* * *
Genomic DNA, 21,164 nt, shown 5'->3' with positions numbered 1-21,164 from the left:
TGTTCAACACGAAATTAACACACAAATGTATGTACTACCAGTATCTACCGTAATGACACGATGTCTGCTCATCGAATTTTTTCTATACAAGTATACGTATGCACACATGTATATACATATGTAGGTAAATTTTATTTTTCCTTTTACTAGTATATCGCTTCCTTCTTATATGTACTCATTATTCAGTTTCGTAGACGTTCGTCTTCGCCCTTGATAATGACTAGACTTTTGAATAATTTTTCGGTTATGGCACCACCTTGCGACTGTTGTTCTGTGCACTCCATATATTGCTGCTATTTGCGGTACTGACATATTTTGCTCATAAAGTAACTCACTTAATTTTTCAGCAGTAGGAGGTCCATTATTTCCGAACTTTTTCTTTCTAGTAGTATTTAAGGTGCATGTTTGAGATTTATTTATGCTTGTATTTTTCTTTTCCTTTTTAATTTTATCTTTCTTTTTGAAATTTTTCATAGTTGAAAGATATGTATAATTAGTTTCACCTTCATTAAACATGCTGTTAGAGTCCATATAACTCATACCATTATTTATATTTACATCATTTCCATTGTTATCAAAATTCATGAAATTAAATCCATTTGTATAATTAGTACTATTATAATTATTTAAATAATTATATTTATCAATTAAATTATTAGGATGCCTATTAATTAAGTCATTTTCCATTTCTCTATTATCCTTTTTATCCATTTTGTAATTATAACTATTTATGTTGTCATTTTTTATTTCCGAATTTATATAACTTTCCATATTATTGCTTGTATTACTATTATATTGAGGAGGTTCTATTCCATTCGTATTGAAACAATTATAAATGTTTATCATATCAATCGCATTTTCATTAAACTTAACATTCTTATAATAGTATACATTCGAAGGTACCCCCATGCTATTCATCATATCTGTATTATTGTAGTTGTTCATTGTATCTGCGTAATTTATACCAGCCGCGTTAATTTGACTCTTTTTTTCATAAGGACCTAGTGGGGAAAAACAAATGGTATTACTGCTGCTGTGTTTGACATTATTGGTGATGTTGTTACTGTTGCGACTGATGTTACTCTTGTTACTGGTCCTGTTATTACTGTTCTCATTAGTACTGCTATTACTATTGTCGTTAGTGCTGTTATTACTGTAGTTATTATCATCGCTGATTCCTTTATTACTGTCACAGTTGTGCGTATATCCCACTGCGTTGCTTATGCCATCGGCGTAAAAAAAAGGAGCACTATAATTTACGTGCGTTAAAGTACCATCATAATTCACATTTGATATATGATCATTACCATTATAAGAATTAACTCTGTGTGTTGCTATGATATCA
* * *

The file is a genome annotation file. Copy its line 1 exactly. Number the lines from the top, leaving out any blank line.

Genomic DNA, 21,164 nt, shown 5'->3' with positions numbered 1-21,164 from the left: